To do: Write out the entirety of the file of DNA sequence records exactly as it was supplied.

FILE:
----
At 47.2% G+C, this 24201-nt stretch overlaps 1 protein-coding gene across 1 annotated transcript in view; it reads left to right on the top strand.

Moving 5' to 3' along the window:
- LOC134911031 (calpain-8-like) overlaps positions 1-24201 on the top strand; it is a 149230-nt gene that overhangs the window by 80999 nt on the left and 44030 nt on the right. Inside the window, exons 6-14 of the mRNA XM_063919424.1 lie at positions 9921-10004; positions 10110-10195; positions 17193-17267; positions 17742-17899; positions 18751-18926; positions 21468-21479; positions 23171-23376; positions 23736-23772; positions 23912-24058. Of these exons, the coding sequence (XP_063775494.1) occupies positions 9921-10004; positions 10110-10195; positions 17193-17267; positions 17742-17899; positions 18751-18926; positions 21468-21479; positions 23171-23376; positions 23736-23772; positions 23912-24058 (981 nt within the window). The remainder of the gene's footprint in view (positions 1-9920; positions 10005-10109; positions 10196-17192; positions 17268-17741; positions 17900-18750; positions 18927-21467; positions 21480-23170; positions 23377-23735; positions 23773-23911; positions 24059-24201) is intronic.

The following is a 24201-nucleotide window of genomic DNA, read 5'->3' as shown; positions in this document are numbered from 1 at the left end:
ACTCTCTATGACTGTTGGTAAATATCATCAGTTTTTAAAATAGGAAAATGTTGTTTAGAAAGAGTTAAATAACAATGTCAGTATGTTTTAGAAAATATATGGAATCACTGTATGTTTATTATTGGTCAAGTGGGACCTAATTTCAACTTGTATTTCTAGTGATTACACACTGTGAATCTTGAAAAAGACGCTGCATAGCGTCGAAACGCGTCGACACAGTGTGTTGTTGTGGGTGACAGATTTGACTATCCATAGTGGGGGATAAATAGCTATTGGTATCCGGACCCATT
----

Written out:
At 47.2% G+C, this 24201-nt stretch overlaps 1 protein-coding gene across 1 annotated transcript in view; it reads left to right on the top strand.

Moving 5' to 3' along the window:
- LOC134911031 (calpain-8-like) overlaps positions 1-24201 on the top strand; it is a 149230-nt gene that overhangs the window by 80999 nt on the left and 44030 nt on the right. Inside the window, exons 6-14 of the mRNA XM_063919424.1 lie at positions 9921-10004; positions 10110-10195; positions 17193-17267; positions 17742-17899; positions 18751-18926; positions 21468-21479; positions 23171-23376; positions 23736-23772; positions 23912-24058. Of these exons, the coding sequence (XP_063775494.1) occupies positions 9921-10004; positions 10110-10195; positions 17193-17267; positions 17742-17899; positions 18751-18926; positions 21468-21479; positions 23171-23376; positions 23736-23772; positions 23912-24058 (981 nt within the window). The remainder of the gene's footprint in view (positions 1-9920; positions 10005-10109; positions 10196-17192; positions 17268-17741; positions 17900-18750; positions 18927-21467; positions 21480-23170; positions 23377-23735; positions 23773-23911; positions 24059-24201) is intronic.

The following is a 24201-nucleotide window of genomic DNA, read 5'->3' as shown; positions in this document are numbered from 1 at the left end:
ACTCTCTATGACTGTTGGTAAATATCATCAGTTTTTAAAATAGGAAAATGTTGTTTAGAAAGAGTTAAATAACAATGTCAGTATGTTTTAGAAAATATATGGAATCACTGTATGTTTATTATTGGTCAAGTGGGACCTAATTTCAACTTGTATTTCTAGTGATTACACACTGTGAATCTTGAAAAAGACGCTGCATAGCGTCGAAACGCGTCGACACAGTGTGTTGTTGTGGGTGACAGATTTGACTATCCATAGTGGGGGATAAATAGCTATTGGTATCCGGACCCATT